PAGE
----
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Incorporating individual variability into mark–recapture models


Ford, JH and Bravington, MV and Robbins, J, Incorporating individual variability into mark-recapture models, Methods in Ecology and Evolution, 3, (6) pp. 1047-1054. ISSN 2041-210X (2012) [Refereed Article]

Copyright Statement

Copyright 2012 CSIRO

DOI: doi:10.1111/j.2041-210X.2012.00243.x


  1. Understanding individual variation is a key challenge in ecology. Inherent individual differences in movement and behaviour pose fundamental problems in the analysis of mark–recapture data as unmodelled individual differences can bias estimates of population size and survival rates. Multi-state mark–recapture models have been the focus of much recent research but have yet to explicitly incorporate individual variability.
  2. We use a multi-state mark–recapture model with individual-level random effects, built in admb-re, a software tool that automatically provides an accurate analytical approximation of the likelihood which is otherwise intractable. We tested the model using simulation studies and applied the model to data from North Atlantic humpback whales in the Stellwagen Bank National Marine Sanctuary where heterogeneity is apparent in both sighting probability and site preference.
  3. Simulation studies demonstrated accurate estimation of true parameter values with random effects models but bias sometimes resulted from fitting simpler models.
  4. In application to data from the North Atlantic humpback whales, we were able to estimate both annual variation in the local population and three measures of individual-level variation. Results indicate considerable heterogeneity within this population in both sighting probability and site preference. Ignoring random effects led to bias in estimates of proportion of time within a marine reserve.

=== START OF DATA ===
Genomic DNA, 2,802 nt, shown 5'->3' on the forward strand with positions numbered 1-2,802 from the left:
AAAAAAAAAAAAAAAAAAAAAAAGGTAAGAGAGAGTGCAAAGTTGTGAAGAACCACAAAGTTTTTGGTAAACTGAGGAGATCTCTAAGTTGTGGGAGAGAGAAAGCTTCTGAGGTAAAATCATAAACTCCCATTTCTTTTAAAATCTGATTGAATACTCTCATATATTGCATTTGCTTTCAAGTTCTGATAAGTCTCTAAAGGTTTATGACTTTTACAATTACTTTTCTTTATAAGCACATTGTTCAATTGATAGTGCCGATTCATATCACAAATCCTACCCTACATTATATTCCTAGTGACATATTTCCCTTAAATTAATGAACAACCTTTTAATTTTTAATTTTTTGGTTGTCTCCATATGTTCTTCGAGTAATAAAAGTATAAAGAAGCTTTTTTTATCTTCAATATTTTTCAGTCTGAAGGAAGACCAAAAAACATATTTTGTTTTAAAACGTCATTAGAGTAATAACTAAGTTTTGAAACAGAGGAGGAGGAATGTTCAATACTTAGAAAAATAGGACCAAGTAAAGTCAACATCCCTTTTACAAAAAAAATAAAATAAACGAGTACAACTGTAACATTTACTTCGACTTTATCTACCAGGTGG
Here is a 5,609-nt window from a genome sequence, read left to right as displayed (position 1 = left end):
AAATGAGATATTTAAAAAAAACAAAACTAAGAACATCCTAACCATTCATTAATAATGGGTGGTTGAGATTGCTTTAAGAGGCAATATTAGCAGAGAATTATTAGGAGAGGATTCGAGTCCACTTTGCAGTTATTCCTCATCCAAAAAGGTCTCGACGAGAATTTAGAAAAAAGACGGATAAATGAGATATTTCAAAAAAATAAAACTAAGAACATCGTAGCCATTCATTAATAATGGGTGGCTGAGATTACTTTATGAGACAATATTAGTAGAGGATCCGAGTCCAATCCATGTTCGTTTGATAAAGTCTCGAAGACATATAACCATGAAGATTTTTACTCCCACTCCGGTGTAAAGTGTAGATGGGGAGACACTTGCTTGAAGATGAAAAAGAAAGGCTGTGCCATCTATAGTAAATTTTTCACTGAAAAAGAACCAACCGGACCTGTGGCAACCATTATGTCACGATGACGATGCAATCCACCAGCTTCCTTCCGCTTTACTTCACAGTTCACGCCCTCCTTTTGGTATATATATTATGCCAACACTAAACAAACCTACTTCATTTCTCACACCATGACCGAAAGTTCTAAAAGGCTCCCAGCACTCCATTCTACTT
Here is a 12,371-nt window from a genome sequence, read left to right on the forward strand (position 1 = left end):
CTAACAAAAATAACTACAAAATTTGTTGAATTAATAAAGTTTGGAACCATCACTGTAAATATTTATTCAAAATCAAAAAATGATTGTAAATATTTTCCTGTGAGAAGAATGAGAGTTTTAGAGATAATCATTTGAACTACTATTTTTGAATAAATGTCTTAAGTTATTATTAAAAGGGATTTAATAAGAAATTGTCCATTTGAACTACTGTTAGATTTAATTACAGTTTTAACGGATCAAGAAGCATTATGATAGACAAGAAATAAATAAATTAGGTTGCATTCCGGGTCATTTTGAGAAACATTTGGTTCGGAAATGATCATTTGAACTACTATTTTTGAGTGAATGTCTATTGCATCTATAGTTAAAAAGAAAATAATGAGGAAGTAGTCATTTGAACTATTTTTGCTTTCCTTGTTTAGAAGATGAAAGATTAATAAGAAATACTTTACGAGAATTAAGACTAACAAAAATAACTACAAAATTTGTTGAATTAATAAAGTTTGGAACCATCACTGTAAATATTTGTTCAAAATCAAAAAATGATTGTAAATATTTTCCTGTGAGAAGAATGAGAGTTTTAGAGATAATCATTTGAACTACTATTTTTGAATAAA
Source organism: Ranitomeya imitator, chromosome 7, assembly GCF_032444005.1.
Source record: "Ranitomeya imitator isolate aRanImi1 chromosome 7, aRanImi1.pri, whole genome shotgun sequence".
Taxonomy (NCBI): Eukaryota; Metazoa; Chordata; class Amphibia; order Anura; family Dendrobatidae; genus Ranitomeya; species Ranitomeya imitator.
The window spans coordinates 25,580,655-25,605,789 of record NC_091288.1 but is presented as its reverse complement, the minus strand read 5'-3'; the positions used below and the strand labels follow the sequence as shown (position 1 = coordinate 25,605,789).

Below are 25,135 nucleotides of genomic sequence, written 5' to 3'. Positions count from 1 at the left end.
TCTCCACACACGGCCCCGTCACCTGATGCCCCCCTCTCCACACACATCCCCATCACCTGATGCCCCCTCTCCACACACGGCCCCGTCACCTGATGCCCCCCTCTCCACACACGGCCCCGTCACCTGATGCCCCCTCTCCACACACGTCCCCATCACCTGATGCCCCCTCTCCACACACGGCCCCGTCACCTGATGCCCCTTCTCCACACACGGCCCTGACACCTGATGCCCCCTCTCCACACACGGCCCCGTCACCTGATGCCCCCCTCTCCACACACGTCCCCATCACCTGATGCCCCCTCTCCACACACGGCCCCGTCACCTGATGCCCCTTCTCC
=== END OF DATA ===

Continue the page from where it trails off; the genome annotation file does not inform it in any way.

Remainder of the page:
Item Details

Item Type:Refereed Article
Keywords:hidden Markov model, individual heterogeneity, marine reserve, mark–recapture, multi-state, North Atlantic humpback whales
Research Division:Biological Sciences
Research Group:Ecology
Research Field:Behavioural ecology
Objective Division:Expanding Knowledge
Objective Group:Expanding knowledge
Objective Field:Expanding knowledge in the biological sciences
UTAS Author:Ford, JH (Ms Jessica Ford)
ID Code:83714
Year Published:2012
Web of Science® Times Cited:16
Deposited By:IMAS Research and Education Centre
Deposited On:2013-03-21
Last Modified:2015-08-13

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